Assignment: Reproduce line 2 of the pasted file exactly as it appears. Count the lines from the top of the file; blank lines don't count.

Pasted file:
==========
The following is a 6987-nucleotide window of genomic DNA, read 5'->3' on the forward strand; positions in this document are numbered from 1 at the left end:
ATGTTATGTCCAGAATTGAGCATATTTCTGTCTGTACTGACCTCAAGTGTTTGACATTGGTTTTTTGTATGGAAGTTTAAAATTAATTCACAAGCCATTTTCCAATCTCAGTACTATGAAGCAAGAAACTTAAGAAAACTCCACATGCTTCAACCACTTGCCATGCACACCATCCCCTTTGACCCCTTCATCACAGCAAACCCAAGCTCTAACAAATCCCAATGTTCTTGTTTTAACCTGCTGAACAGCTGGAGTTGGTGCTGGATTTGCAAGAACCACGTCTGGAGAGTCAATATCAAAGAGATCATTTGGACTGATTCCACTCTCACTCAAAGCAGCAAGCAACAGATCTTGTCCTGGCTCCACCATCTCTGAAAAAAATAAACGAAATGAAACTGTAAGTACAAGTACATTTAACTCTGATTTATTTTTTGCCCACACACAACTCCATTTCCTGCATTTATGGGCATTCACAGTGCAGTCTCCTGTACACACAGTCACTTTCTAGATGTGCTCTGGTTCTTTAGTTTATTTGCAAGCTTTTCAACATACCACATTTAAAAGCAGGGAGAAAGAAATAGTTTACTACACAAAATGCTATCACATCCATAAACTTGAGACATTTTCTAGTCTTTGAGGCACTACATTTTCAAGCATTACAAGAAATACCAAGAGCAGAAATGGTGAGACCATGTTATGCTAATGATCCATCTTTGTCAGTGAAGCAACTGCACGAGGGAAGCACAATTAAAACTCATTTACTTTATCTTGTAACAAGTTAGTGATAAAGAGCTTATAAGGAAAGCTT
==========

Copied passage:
ATGTTATGTCCAGAATTGAGCATATTTCTGTCTGTACTGACCTCAAGTGTTTGACATTGGTTTTTTGTATGGAAGTTTAAAATTAATTCACAAGCCATTTTCCAATCTCAGTACTATGAAGCAAGAAACTTAAGAAAACTCCACATGCTTCAACCACTTGCCATGCACACCATCCCCTTTGACCCCTTCATCACAGCAAACCCAAGCTCTAACAAATCCCAATGTTCTTGTTTTAACCTGCTGAACAGCTGGAGTTGGTGCTGGATTTGCAAGAACCACGTCTGGAGAGTCAATATCAAAGAGATCATTTGGACTGATTCCACTCTCACTCAAAGCAGCAAGCAACAGATCTTGTCCTGGCTCCACCATCTCTGAAAAAAATAAACGAAATGAAACTGTAAGTACAAGTACATTTAACTCTGATTTATTTTTTGCCCACACACAACTCCATTTCCTGCATTTATGGGCATTCACAGTGCAGTCTCCTGTACACACAGTCACTTTCTAGATGTGCTCTGGTTCTTTAGTTTATTTGCAAGCTTTTCAACATACCACATTTAAAAGCAGGGAGAAAGAAATAGTTTACTACACAAAATGCTATCACATCCATAAACTTGAGACATTTTCTAGTCTTTGAGGCACTACATTTTCAAGCATTACAAGAAATACCAAGAGCAGAAATGGTGAGACCATGTTATGCTAATGATCCATCTTTGTCAGTGAAGCAACTGCACGAGGGAAGCACAATTAAAACTCATTTACTTTATCTTGTAACAAGTTAGTGATAAAGAGCTTATAAGGAAAGCTT